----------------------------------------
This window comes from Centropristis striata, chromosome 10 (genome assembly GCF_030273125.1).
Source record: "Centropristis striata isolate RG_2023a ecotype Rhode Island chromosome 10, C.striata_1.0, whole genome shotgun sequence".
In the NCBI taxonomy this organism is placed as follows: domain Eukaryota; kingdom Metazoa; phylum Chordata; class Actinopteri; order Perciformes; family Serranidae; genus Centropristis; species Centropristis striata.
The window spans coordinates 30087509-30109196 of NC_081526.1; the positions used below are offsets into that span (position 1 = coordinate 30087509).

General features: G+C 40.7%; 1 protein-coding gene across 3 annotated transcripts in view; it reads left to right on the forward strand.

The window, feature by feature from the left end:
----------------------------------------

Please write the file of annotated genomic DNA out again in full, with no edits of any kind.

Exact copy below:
This window comes from Centropristis striata, chromosome 10 (genome assembly GCF_030273125.1).
Source record: "Centropristis striata isolate RG_2023a ecotype Rhode Island chromosome 10, C.striata_1.0, whole genome shotgun sequence".
In the NCBI taxonomy this organism is placed as follows: domain Eukaryota; kingdom Metazoa; phylum Chordata; class Actinopteri; order Perciformes; family Serranidae; genus Centropristis; species Centropristis striata.
The window spans coordinates 30087509-30109196 of NC_081526.1; the positions used below are offsets into that span (position 1 = coordinate 30087509).

General features: G+C 40.7%; 1 protein-coding gene across 3 annotated transcripts in view; it reads left to right on the forward strand.

The window, feature by feature from the left end: